knowledge(redirected from Knowledges)
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Related to Knowledges: epistemic
Something that is (or is believed to be) generally or widely accepted as true, whether or not it has been verified or officially recognized. It's common knowledge that corporate interests play a major role in directing politicians and the laws they create. A healthy diet and regular exercise are the best defense against disease—common knowledge at this point.
as far as anyone knowsand so far as anyone knows; to the best of one's knowledge
to the limits of anyone's knowledge. (The anyone can be replaced with a more specific noun or pronoun.) As far as anyone knows, this is the last of the great herds of buffalo. Far as I know, this is the best spot to sit. Q: Are the trains on time? A: To the best of my knowledge, all the trains are on time today.
have carnal knowledge of someone
Euph. to have had sex with someone. (Formal or jocular.) She had never before had carnal knowledge of a man.
Knowledge is power.
Prov. The more you know, the more you can control. Child: How come I have to study history? I don't care what all those dead people did hundreds of years ago. Mother: Knowledge is power. If you know something about the past, it may help you to anticipate the future.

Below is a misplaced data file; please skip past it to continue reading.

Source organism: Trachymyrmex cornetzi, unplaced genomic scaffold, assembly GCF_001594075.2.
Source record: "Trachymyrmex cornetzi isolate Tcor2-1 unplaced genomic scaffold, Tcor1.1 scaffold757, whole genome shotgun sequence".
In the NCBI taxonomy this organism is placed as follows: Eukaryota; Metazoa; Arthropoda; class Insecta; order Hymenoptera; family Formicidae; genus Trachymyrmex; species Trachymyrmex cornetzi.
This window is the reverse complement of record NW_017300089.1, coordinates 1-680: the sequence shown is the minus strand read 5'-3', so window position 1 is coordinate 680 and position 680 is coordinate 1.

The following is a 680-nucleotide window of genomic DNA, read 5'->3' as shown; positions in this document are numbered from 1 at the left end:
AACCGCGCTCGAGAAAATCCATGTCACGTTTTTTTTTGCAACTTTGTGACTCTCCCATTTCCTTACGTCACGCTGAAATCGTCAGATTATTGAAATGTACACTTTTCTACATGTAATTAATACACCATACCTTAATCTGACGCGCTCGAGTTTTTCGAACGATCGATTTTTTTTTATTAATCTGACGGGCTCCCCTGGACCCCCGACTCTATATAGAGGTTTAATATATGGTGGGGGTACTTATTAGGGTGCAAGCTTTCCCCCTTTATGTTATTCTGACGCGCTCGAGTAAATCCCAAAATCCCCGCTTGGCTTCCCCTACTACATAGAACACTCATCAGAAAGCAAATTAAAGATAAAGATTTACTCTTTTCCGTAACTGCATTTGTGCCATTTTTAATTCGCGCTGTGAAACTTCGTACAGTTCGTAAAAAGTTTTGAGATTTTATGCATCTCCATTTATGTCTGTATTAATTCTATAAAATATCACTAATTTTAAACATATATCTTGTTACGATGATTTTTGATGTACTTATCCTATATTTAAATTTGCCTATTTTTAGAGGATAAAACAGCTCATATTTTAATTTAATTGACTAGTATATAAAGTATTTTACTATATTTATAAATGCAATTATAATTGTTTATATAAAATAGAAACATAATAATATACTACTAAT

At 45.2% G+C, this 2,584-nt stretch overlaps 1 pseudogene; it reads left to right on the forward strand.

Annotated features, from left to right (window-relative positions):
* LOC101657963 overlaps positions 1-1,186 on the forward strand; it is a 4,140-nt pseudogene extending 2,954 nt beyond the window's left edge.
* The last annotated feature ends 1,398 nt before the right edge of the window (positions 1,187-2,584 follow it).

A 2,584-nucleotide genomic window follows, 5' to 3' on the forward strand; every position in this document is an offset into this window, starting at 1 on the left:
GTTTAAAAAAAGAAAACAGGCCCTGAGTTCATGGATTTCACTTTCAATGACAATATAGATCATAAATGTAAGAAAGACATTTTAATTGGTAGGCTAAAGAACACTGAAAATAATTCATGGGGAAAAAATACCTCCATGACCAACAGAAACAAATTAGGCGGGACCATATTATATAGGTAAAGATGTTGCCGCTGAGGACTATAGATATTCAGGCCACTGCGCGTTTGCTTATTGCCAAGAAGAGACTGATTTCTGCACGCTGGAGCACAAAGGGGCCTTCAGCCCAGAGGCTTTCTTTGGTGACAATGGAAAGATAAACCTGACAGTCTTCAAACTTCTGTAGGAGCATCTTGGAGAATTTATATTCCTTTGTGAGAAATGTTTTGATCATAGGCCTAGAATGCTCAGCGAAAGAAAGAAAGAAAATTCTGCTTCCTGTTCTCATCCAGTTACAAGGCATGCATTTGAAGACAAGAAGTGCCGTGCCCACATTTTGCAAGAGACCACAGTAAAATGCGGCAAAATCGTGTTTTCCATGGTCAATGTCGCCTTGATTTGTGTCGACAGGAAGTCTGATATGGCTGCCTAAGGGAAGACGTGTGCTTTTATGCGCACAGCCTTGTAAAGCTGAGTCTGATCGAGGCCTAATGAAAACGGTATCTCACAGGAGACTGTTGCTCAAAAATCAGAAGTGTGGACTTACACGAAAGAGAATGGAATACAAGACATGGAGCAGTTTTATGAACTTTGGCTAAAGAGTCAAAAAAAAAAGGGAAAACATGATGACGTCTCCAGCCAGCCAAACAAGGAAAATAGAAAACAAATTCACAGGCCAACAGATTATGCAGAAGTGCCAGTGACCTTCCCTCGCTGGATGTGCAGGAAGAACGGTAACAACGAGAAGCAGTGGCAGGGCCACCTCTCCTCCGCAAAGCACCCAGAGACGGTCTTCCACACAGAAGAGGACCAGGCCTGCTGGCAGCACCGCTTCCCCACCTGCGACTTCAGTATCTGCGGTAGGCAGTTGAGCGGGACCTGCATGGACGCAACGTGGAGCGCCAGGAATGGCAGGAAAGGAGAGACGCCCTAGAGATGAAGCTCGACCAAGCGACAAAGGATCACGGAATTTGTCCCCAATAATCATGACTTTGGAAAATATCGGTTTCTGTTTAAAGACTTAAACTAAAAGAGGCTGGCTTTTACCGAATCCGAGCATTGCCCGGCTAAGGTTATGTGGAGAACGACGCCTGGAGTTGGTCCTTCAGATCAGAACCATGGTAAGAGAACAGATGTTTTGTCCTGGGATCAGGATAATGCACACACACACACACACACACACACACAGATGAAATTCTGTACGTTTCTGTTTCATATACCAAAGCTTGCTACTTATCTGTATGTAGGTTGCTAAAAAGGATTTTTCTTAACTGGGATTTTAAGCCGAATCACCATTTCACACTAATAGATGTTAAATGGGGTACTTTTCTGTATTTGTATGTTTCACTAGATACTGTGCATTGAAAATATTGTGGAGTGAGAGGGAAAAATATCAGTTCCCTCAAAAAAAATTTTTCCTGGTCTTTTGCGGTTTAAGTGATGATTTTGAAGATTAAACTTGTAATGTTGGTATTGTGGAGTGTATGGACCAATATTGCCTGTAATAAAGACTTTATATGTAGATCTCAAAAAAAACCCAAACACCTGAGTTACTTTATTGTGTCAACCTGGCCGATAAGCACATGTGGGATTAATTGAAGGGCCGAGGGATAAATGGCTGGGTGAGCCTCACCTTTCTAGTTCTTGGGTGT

little knowledge is a dangerous thingand little learning is a dangerous thing
Prov. Cliché If you only know a little about something, you may feel you are qualified to make judgments when, in fact, you are not. After Bill read one book on the history of Venezuela, he felt he was an authority on the subject, but he wound up looking like a fool in discussions with people who knew a lot more about it than he did. A little learning is a dangerous thing.
little knowledge is a dangerous thing, a
Also, a little learning is a dangerous thing. Knowing a little about something tempts one to overestimate one's abilities. For example, I know you've assembled furniture, but that doesn't mean you can build an entire wall system; remember, a little knowledge . This maxim, originally a line from Alexander Pope's An Essay on Criticism (1709), has been repeated with slight variations ever since. It is still heard, although less frequently, and sometimes shortened, as in the example.
drop someone some knowledge
tv. to give someone some information. Come on, What’s the 411. Drop some knowledge on me.
knowledge in, bullshit outand KIBO
phr. & comp. abb. a phrase expressing distress over stupidity. (Based on FIFO.) My head is just plain KIBO. I get everything confused. College is supposed to be knowledge in, bullshit out.
n. the head. Now, I want to get this into your knowledge-box once and for all.